With a background in theater, Gorzelnik began working at the University in 1999, lighting productions for venues including Richardson Auditorium and the student-run black box theaters. He often helped the Museum light its exhibitions before being hired as a full-time lighting technician in 2015. “My art is lighting,” Gorzelnik says. He’s known at Princeton for his ability to illuminate any work—a tricky process that requires manipulating angles, balancing shadows, and reckoning with changeable natural light. In other professional news, “He recently learned how to change the sun’s intensity,” Lavery jokes. When Gorzelnik speaks to lighting design students, he tells them that the principles of stage lighting apply just as well to his current job: “Lighting works of art is just like lighting dance, except they’re moving very slowly.”
During my recent visit, the team was busy preparing for Artists in Motion, a traveling exhibition of works from the Henry and Rose Pearlman Foundation now on view at the Museum of Fine Arts, Houston. Webb was in his workshop, a small space equipped with a soldering table and other tools to cut, manipulate, and join metal. He had just crafted a mount for a 1957 bronze cast of Paul Gauguin’s Woman of Martinique (1889): a thin piece of curved brass that wraps around the sculpture’s legs, safely holding it upright without breaking too many visual planes.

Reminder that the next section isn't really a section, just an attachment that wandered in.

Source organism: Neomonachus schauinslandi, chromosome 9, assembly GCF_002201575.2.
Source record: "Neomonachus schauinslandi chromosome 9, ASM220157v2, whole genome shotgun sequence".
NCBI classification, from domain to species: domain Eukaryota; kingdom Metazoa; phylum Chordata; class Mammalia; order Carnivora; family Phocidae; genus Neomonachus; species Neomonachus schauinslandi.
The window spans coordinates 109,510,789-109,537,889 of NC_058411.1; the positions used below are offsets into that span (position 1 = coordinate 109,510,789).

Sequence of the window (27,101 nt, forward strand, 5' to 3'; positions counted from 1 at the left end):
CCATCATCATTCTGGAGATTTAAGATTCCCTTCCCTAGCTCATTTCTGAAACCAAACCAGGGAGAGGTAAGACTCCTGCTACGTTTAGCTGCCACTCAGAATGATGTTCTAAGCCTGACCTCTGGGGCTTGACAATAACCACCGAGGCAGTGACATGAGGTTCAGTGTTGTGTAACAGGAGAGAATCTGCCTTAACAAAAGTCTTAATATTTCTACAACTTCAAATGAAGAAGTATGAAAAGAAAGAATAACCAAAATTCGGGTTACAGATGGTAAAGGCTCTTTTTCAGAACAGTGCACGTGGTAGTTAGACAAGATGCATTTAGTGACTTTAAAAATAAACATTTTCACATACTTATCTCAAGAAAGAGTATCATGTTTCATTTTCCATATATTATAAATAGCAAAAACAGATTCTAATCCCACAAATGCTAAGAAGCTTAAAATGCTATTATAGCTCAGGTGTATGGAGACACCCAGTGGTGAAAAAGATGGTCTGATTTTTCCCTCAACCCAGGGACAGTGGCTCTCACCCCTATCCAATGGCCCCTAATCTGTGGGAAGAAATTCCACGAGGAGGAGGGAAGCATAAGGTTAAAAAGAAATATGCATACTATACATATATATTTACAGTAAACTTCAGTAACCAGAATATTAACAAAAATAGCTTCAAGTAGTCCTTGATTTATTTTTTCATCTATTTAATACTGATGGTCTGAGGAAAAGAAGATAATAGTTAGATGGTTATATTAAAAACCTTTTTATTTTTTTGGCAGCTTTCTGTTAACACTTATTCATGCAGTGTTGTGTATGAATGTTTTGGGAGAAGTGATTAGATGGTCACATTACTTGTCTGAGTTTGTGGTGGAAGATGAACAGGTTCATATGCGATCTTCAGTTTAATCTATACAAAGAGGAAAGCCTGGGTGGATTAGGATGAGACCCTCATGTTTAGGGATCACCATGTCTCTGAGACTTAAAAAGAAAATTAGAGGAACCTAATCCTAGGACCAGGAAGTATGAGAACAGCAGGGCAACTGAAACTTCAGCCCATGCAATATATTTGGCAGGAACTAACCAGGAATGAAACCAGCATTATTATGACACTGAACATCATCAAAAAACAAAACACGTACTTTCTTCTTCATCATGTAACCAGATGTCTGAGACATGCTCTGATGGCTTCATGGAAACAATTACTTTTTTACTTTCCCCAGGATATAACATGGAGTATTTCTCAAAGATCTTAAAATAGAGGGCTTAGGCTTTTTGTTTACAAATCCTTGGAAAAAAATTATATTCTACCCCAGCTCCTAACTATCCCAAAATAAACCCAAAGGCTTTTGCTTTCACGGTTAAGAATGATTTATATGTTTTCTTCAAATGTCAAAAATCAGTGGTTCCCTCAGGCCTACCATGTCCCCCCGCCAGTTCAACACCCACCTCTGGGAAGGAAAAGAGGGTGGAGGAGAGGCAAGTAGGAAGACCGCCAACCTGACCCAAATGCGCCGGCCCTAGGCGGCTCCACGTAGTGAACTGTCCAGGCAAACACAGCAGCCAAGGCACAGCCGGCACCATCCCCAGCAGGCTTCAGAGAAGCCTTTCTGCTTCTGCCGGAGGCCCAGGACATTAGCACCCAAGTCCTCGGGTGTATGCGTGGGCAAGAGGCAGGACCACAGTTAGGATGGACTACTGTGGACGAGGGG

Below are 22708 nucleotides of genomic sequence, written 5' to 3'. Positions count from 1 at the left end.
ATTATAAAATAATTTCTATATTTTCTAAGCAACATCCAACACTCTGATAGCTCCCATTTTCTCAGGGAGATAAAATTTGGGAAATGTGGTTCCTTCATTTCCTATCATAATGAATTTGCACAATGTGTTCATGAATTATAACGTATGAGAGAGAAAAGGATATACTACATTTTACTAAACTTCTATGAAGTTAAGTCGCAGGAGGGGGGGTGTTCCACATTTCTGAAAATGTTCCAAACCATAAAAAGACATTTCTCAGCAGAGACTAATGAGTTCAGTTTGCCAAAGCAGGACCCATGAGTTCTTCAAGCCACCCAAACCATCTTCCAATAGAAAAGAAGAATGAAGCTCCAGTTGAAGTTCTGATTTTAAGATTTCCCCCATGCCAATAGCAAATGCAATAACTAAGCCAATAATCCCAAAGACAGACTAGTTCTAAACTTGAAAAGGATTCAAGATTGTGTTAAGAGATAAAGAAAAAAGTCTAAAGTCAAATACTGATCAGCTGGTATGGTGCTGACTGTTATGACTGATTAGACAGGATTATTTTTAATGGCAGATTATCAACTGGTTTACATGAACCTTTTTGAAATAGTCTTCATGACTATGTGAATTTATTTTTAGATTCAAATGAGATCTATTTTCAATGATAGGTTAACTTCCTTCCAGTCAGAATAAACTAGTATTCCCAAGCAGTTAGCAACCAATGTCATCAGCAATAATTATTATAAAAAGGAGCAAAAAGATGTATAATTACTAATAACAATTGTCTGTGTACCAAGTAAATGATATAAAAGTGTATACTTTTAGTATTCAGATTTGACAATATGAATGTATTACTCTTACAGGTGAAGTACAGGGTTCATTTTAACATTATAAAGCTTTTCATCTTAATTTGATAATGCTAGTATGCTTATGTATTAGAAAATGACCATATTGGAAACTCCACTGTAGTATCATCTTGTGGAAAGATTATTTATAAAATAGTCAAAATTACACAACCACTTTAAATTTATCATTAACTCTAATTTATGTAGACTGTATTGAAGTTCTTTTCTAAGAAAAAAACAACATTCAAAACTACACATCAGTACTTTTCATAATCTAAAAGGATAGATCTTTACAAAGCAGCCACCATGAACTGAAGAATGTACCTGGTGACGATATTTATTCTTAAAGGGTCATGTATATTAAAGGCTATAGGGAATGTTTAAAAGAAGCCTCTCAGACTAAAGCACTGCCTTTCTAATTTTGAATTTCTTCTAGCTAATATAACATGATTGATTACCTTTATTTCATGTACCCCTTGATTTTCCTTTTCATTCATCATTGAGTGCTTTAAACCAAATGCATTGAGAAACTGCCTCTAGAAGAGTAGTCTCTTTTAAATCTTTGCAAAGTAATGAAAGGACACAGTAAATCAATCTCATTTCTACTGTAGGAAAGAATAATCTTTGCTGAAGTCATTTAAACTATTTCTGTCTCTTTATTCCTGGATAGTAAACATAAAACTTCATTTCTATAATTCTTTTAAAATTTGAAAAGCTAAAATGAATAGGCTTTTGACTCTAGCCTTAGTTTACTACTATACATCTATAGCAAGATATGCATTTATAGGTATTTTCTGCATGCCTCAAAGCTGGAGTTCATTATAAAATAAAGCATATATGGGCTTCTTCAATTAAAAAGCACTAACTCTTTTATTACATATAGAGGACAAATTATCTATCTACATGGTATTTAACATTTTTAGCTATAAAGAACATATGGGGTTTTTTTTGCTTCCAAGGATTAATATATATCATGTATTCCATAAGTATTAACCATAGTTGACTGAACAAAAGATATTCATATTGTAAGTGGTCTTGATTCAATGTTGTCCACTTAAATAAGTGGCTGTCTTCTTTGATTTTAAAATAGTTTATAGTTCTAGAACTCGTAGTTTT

Webb, the Museum’s mount-making and packing specialist, earned his MFA in painting at the Pennsylvania Academy of the Fine Arts and has worked in several museums and galleries throughout the Philadelphia region; he also has experience as a movie projectionist and a pandemic-fueled bird photography hobby. For each mount he sends to a venue, he creates a video with careful notes documenting its assembly—be it a slip of foam to support a ceramic pot or a more elaborate ensemble to affix a sculpture to a wall.
In the framing workshop next door, the team had just reframed Vincent van Gogh’s Tarascon Stagecoach (1888) for the Artists in Motion exhibition. Now Lavery and Webb slowly lifted another artwork off the table to reveal their handiwork: Henri de Toulouse-Lautrec’s Messalina (1900–1901), an opera scene newly housed in an ornate frame.
Lavery, who specializes in framing and matting, got his start interning at a frame shop in college. Working for high-end antiques dealers and the Center for Creative Photography in Tuscon, he learned to bind books and paint faux finishes. He recently painted eight tiny magnets to camouflage against Alison Saar’s Reapers (2021), a print on fabric, so the work could be hung safely without obstructing the view of the scene—a feat he was especially proud of.
Framing, like so many of a preparator’s tasks, is an art form in and of itself. Museums tend to opt for methods that complement, but don’t compete with, the art on display. Most of all, Lavery says, “you want to represent the art well and to keep it safe. In a way, the frame works best when it disappears.”